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29 J. Conflict Resol. 3 (1985)

handle is hein.journals/jcfltr29 and id is 1 raw text is: 

Diffusion as an Explanation

of   Oil   Nationalization


Graduate School of Business
New  York University

   Following Rogers, diffusion is defined as a process of social communication involving
information flows under uncertainty. The international petroleum industry is a complex
social system with considerable uncertainty about existing structural conditions, particu-
larly from the point of view of a developing country. The demonstration effect of oil
production nationalizations has been an important source of information about the
balance of country-company power. The Mexican (1938) and Iranian (1951) nationaliza-
tions inhibited further takeovers by demonstrating that the companies had the power to
discipline nationalizing countries by isolating them from international markets. The
North African nationalizations of 1971 were disinhibiting as they demonstrated that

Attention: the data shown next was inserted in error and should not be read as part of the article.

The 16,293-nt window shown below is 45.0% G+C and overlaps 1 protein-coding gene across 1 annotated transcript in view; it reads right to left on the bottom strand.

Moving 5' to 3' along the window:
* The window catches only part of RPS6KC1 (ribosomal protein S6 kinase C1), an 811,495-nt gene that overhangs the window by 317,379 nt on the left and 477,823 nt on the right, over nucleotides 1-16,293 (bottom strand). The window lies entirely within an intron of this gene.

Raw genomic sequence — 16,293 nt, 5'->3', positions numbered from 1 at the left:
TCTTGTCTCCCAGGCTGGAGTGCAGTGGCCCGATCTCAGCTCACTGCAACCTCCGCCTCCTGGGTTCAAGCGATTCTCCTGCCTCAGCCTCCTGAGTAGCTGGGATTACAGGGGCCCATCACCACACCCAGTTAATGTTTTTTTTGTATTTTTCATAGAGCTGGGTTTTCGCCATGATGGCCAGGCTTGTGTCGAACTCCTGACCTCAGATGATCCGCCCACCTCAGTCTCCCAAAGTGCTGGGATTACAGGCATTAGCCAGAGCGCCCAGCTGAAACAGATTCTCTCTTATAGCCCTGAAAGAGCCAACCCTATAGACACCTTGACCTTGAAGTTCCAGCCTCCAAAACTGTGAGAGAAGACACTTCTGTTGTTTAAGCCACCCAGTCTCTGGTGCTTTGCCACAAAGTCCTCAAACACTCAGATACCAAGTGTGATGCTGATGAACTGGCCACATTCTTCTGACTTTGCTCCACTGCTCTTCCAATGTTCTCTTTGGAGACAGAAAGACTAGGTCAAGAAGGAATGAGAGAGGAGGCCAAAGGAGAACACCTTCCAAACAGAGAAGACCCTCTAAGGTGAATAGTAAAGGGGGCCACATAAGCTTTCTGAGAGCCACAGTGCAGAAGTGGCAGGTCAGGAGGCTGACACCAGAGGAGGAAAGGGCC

underlying structural conditions had changed to the point where industry sanctions were
no longer effective. The diffusion hypothesis is tested empirically and shown to be
consistent with the data.

Arguing for the amendment to the Foreign Assistance Act of 1962
that  bears  his name,   Senator   Hickenlooper   warned,   success  in
expropriation  in one country  would  stimulate  expropriation  in other
countries by  dissident groups. The  spreading  wave  of expropriation
was compared   to a prairie fire that must be extinguished to protect the
sanctity and security of American  investment in Latin America  (quoted
in Rodman,   1983: 263). He  was not the first or the last to suggest that
successful nationalizations would  produce a demonstration,  or domino

   AUTHOR'S   NOTE:  I would like to thank David Jodice and Bruce Kogut for their
comments. Manu Kalwani provided a good deal of help with diffusion models longer ago
than I care to remember.

JOURNAL  OF CONFLICT  RESOLUTION, Vol. 29 No. 1, March 1985 3-32
a 1985 Sage Publications, Inc.


from the SAGE Social Science Collections. All Rights Reserved.

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